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SAUL LOEB/AFP/Getty Images
SAUL LOEB/AFP/Getty Images

The 4-Letter Code You Never Want to See on Your Boarding Pass

SAUL LOEB/AFP/Getty Images
SAUL LOEB/AFP/Getty Images

There are plenty of reasons flying is stressful, but one of the biggest headaches of modern air travel is the security procedures. Who knows what fresh nightmares the TSA will have cooked up for you by the time you hit the terminal?

Well, there’s at least one hint you can use to determine whether or not you’ll be spending a little more time in the security area on your way to your gate, and it has nothing to do with that bottle of water you’re carrying. As both Refinery29 and Business Insider have reported, there's a four-letter code at the bottom of your boarding pass that can tell you whether you'll be pulled aside for extra screening.

If you see the letters “SSSS” at the bottom of your ticket, you’re in for a little extra attention at the security checkpoint. To compound the headache, you won’t be able to print your boarding pass at home, and will have to get it when you arrive at the airport.

If you’re predestined by the airport gods (also known as the TSA’s Secure Flight program) for Secondary Security Screening Selection, you’ll get an “enhanced screening,” which means you might get some extra questioning or be subjected to a pat-down, body scan, or luggage search.

While some passengers are chosen for extra screening at random, the TSA also flags people based on what they call “risk-based, intelligence-driven information." The so-called “selectee” list, a less strict version of the No-Fly list, is maintained by the FBI’s counterterrorism unit. Being on the list can be a huge pain: The ACLU reports [PDF] that people on the Selectee list “can be subjected to delays, humiliation, and improper questioning about the First Amendment-protected beliefs and associations—no matter how many times they have been through such screening and cleared security.”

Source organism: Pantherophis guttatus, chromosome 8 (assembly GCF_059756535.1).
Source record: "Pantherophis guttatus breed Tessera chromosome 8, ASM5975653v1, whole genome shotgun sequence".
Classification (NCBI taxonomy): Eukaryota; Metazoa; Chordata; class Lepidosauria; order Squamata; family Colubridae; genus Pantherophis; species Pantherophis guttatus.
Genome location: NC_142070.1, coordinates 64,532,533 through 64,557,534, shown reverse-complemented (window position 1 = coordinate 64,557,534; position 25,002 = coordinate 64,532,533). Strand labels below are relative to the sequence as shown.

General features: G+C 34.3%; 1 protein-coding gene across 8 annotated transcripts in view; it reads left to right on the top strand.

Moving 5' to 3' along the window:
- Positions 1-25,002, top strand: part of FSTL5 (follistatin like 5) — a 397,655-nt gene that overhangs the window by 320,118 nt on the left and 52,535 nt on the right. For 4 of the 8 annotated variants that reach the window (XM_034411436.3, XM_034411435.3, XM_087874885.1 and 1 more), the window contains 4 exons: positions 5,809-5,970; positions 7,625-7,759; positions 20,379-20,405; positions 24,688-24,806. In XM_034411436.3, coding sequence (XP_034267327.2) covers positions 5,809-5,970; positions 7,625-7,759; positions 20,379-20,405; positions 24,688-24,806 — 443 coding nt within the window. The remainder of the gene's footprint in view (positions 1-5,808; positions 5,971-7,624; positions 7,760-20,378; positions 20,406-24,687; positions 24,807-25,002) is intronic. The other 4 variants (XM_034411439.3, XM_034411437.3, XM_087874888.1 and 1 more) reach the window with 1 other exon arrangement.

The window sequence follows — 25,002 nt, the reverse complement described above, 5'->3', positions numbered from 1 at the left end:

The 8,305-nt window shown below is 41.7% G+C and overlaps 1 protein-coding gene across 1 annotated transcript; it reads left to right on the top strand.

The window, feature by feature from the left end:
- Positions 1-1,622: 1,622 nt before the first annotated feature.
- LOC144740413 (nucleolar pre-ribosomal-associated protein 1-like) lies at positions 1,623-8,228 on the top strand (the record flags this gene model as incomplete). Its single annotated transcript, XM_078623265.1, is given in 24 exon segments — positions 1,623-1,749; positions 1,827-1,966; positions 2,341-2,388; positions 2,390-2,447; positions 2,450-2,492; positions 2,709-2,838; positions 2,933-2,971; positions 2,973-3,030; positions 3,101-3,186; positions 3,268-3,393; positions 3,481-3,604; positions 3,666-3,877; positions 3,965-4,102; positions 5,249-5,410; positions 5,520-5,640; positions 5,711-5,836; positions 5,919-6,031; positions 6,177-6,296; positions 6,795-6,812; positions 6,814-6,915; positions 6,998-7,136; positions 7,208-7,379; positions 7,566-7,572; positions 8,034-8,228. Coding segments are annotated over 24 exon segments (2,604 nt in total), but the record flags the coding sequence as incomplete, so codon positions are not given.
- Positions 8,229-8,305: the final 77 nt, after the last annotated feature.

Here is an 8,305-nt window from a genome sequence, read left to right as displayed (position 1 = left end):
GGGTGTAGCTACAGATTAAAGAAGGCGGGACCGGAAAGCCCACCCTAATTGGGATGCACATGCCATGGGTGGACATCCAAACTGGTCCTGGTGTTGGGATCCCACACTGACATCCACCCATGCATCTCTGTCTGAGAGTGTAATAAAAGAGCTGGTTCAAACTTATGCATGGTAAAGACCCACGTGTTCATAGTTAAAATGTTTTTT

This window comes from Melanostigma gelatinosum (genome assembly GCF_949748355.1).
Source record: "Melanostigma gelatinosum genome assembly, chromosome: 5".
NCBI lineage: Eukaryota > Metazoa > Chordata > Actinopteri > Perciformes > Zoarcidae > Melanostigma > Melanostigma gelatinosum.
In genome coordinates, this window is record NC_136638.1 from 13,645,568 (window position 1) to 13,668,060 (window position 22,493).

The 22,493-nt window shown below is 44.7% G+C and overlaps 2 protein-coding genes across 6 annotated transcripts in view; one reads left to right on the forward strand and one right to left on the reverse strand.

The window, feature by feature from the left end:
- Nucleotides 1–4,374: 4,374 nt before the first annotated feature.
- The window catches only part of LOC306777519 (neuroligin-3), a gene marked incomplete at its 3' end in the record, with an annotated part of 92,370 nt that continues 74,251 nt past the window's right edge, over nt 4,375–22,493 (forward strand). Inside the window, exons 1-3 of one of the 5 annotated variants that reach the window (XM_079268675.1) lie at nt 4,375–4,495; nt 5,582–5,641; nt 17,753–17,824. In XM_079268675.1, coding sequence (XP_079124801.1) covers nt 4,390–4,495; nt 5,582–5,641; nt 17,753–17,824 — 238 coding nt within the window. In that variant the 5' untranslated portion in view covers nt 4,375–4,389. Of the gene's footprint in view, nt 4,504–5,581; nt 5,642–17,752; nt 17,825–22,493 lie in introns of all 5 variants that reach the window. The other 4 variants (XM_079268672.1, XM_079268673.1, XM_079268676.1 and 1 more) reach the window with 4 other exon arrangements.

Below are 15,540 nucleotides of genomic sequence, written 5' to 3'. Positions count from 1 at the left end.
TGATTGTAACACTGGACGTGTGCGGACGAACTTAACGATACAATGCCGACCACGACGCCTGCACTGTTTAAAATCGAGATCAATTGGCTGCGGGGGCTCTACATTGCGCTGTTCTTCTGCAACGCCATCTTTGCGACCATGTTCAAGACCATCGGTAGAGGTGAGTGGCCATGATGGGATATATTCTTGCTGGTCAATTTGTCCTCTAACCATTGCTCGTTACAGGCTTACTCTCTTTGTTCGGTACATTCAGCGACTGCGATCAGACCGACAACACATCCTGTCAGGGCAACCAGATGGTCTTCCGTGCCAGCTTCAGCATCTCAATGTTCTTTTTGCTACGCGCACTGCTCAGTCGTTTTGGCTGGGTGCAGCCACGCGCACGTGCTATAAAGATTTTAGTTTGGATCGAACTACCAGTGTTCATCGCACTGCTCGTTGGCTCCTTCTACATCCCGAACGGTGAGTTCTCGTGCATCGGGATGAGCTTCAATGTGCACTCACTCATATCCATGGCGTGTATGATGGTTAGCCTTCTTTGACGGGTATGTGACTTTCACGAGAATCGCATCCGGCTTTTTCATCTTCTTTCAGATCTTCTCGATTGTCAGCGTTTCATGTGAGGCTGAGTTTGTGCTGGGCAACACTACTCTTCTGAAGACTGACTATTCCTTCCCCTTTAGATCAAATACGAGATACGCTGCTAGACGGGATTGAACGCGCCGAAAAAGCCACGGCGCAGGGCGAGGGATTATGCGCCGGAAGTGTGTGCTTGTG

As One Mile at a Time credit card blogger Ben "Lucky" Schlappig, who flies frequently and has been subjected to the process, explains it, it usually takes about 10 to 20 minutes of extra time in the security line to pass through the enhanced screening. Many people who receive extra screening believe it’s due to traveling to places that look suspicious to the government, as in the case of a travel blogger whose frequent flier points took him on a confusingly circuitous trip through Turkey. Even though he was already a member of TSA’s Global Entry background check program, he still seemed to have ended up on a watchlist. (That said, it's very difficult to figure out if you're on one of these lists and why, so it's hard to say for sure why you might get flagged regularly.)

But if you only receive the SSSS code once, you probably don’t have to worry about being on any sort of list. You may just have been selected at random. Lucky you.

[h/t Refinery29]

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Chicago's New McDonald's Serves Sandwiches From Hong Kong and McFlurries From Brazil
McDonald's
McDonald's